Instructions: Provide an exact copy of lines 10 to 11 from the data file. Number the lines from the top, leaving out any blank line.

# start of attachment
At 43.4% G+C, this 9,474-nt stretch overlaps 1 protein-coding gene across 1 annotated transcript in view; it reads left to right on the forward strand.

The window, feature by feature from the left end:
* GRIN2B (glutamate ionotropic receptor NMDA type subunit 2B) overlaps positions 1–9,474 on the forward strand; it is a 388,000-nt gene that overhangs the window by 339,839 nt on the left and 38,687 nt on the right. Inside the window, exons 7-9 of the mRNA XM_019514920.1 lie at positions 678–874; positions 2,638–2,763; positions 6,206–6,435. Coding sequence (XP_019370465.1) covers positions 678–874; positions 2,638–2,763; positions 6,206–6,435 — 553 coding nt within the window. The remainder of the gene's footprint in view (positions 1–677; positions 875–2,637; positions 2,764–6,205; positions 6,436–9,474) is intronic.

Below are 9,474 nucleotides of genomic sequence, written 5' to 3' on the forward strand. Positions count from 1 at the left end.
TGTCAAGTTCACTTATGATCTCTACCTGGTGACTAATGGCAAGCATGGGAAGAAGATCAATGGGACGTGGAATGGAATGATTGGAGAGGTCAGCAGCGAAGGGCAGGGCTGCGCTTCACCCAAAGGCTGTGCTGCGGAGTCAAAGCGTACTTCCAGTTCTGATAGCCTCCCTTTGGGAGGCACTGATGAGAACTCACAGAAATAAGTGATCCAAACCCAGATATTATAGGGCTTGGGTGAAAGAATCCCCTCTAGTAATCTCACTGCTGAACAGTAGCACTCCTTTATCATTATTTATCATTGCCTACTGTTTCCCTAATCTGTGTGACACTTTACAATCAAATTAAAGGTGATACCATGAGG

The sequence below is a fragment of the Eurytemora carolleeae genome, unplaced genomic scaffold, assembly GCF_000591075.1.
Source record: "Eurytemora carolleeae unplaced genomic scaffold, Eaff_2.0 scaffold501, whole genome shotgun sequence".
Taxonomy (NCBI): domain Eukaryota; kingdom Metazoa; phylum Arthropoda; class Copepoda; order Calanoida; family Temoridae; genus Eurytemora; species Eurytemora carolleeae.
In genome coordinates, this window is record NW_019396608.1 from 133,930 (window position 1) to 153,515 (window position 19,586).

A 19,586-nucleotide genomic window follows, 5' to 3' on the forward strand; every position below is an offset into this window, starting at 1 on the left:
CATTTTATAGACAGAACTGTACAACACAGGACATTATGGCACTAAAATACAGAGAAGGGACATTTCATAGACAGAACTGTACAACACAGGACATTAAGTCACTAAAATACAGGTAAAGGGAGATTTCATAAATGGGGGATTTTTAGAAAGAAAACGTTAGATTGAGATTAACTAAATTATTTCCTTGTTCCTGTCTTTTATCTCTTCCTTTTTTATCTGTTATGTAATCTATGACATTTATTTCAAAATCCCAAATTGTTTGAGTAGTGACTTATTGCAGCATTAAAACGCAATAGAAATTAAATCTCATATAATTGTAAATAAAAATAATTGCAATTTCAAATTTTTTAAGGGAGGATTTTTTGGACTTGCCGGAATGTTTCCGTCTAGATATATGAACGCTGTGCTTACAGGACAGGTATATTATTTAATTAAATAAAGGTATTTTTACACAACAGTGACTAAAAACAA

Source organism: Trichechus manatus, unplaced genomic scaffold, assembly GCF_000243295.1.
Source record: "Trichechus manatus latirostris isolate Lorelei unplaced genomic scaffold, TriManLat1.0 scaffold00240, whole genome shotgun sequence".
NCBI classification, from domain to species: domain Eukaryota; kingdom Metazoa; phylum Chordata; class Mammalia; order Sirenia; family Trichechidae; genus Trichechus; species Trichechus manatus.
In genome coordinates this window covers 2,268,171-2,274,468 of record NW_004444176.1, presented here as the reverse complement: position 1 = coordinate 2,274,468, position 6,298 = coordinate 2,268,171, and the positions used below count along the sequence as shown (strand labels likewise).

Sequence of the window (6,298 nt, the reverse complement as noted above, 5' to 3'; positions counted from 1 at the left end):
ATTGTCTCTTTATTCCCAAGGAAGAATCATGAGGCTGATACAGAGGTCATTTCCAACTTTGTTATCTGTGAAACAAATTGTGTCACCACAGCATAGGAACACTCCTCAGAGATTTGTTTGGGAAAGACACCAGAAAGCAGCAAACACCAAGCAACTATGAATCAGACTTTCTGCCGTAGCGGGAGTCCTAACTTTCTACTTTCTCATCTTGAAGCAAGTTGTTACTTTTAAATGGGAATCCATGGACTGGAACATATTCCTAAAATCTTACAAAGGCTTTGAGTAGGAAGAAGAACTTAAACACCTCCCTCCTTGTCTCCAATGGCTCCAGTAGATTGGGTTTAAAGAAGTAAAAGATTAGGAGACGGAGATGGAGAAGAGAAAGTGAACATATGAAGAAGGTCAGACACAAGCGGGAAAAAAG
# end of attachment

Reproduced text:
A 19,586-nucleotide genomic window follows, 5' to 3' on the forward strand; every position below is an offset into this window, starting at 1 on the left:
CATTTTATAGACAGAACTGTACAACACAGGACATTATGGCACTAAAATACAGAGAAGGGACATTTCATAGACAGAACTGTACAACACAGGACATTAAGTCACTAAAATACAGGTAAAGGGAGATTTCATAAATGGGGGATTTTTAGAAAGAAAACGTTAGATTGAGATTAACTAAATTATTTCCTTGTTCCTGTCTTTTATCTCTTCCTTTTTTATCTGTTATGTAATCTATGACATTTATTTCAAAATCCCAAATTGTTTGAGTAGTGACTTATTGCAGCATTAAAACGCAATAGAAATTAAATCTCATATAATTGTAAATAAAAATAATTGCAATTTCAAATTTTTTAAGGGAGGATTTTTTGGACTTGCCGGAATGTTTCCGTCTAGATATATGAACGCTGTGCTTACAGGACAGGTATATTATTTAATTAAATAAAGGTATTTTTACACAACAGTGACTAAAAACAA